I'm noticing as I'm writing this that I'm talking about my experience of Orthodoxy in a not-Orthodox sort of way. Prayer and fasting and worship weren't things that I just discovered, these were things that Christians had been practicing since the time of the apostles, and so I was connected with Christians throughout time and around the world. Before that, I had invented spiritual practices, like reading a chapter of the Bible and then writing something about it in a journal, or waking up early to study, or going for a lot of walks to pray, and these were all helpful, but I would do them for a couple of weeks or a couple of years, but intermittently. In Orthodoxy, I was doing old disciplines, I was trying things that people had already tried and refined; I also felt like I had moral support from those who had gone before me.
One Friday afternoon in January, I went over to the home of Fr Gregory, the Orthodox priest, to have a chat. On my way there, I had gone to 7-Eleven for Pop-Tarts and coffee, I ate the Pop-Tarts on the way there, and struggled to finish the hot coffee during the 15 minute drive to Fr Gregory's house. I suppose I woke up around 11 that morning, and was to meet with Fr Gregory at around 2. Buying Pop-Tarts at Seven-11 is a bad deal; I must have forgotten to go to the grocery store for proper breakfast food. I would have gotten doughnuts or something at Seven-11, but it was a Friday, and Pop-Tarts are vegan. Then, I got worried because I was running late, and then, I felt ashamed, because who runs late to a 2 PM appointment because they overslept? I'm sure my disturbed sleep came from my psych issues, but I was blaming myself for being lazy rather than going to the doctor.
Anyway, I got to Fr Gregory's house, and I apologized for being late, I was maybe ten minutes late. Of course, he was forgiving. Most people don't mind if you're ten minutes late. There is a difference between saying, "It's not a problem" and "I forgive you" and I felt Fr Gregory warmly forgiving my tardiness. We sat in armchairs in the living room. I told him that I was interested in Orthodoxy, that I was almost certain that I was going to become Orthodox. He told me that it was good that I was so eager, but that it was important for me to not just have good reasons to become Orthodox, but to practice knowing God through the life of the church.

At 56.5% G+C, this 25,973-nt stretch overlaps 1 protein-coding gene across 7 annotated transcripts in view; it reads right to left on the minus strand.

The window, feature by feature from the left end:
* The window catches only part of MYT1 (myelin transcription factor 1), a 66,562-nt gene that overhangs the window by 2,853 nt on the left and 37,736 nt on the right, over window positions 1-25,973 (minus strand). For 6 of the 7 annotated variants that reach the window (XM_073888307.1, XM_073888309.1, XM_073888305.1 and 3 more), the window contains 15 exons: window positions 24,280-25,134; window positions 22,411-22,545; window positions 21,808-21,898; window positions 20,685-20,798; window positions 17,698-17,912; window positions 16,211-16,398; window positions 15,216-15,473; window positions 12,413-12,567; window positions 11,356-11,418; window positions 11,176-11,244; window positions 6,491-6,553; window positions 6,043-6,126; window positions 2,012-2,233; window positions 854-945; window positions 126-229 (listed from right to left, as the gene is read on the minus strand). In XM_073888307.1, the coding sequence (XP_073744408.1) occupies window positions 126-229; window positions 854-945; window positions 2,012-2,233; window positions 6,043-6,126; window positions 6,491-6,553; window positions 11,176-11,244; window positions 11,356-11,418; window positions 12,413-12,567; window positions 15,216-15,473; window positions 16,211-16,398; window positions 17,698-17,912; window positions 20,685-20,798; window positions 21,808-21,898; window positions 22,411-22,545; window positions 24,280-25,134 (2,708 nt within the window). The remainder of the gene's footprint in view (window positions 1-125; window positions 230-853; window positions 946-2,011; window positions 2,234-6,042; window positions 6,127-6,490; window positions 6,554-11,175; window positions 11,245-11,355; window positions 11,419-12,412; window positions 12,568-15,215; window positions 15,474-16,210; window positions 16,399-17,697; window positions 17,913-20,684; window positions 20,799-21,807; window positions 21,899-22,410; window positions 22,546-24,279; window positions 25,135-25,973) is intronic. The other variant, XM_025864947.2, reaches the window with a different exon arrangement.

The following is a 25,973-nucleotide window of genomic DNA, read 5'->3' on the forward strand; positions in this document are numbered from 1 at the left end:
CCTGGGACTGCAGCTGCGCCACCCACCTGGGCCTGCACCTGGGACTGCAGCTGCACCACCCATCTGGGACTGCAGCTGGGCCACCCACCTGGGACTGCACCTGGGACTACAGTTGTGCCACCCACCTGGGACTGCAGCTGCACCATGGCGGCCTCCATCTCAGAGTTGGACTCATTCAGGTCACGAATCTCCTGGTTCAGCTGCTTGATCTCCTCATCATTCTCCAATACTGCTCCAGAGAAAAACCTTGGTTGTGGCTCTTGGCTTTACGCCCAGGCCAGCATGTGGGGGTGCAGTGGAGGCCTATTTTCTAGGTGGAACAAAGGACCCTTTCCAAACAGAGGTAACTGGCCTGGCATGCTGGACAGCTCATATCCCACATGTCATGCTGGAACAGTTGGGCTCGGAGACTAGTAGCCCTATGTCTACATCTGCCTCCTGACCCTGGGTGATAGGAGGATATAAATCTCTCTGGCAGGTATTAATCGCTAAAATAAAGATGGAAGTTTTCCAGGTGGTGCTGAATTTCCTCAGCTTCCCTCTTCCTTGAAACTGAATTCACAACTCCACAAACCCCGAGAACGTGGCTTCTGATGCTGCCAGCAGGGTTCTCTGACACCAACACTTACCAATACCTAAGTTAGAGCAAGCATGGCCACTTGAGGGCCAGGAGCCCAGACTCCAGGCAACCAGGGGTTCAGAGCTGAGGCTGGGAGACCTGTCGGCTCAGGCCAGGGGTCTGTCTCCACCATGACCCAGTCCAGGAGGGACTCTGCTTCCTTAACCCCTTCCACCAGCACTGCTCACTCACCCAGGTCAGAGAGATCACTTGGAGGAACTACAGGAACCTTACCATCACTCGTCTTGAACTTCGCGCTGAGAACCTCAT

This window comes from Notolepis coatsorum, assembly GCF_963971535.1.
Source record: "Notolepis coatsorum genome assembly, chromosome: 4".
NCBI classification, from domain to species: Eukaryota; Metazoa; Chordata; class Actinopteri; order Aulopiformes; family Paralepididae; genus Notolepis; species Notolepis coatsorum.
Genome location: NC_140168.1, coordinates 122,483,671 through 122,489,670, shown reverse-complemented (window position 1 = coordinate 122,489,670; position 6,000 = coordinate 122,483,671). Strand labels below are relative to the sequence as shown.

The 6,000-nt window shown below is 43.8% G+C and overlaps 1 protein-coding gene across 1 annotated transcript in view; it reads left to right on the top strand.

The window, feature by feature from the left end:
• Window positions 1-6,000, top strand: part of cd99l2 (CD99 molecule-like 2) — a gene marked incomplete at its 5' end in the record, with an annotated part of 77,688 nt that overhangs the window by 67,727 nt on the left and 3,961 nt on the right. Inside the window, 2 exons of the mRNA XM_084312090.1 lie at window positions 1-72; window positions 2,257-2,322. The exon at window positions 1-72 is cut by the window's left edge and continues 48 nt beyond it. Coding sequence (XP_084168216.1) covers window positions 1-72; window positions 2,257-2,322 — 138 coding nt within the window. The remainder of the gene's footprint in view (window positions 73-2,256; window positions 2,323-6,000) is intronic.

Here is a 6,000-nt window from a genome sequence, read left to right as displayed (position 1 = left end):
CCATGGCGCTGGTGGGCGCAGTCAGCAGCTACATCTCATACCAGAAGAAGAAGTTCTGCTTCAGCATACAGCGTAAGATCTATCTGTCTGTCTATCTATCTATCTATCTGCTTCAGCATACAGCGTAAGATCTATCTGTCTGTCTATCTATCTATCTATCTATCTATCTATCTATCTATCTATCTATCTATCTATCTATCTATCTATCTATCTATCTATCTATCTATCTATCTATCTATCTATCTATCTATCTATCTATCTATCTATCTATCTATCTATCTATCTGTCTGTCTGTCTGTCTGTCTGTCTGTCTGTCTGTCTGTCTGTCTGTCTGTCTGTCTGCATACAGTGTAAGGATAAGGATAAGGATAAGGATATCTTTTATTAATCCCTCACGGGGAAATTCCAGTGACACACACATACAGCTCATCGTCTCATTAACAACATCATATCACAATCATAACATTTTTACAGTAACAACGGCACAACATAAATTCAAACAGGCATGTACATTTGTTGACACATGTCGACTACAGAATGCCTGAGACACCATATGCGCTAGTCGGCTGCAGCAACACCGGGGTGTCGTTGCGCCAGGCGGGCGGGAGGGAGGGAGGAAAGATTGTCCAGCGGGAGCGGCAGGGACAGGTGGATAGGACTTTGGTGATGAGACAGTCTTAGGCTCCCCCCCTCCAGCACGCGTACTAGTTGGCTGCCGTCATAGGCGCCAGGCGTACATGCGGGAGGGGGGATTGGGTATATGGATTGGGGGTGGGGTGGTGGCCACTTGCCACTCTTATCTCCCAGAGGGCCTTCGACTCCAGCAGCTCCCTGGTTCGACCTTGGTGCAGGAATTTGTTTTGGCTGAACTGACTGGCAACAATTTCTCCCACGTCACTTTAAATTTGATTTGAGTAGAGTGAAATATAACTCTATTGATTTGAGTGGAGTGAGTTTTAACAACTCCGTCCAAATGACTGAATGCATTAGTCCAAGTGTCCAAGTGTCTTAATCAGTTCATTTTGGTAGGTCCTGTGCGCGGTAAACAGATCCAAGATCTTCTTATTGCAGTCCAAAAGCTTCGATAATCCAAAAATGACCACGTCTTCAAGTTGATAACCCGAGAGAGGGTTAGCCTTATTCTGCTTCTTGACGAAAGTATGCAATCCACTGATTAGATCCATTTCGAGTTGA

He also suggested that I pray the psalms, so I did. I'd gotten advice on spiritual discipline before, but I know that I took that tip—pray the psalms—differently than advice I'd gotten before: the advice came from a priest. I was used to the idea that pastors are the same as anyone else, but pastors and priests aren't just like anyone else, they've studied a lot about spirituality, they teach it, and they are noted by their communities for their diligence and perseverance and wisdom. By thinking of Fr Gregory as not just like everyone else, it helped me take his advice more seriously. Having grown up Protestant, I had been warned about priests causing harm, spiritually, leading people to compliance out of fear of their clerical authority. That's not what I felt that Friday afternoon. Fr Gregory wasn't inventing a new rule for me out of nowhere, he suggested that I pray the psalms because he knew it had helped people for thousands of years and thought it would be helpful for me.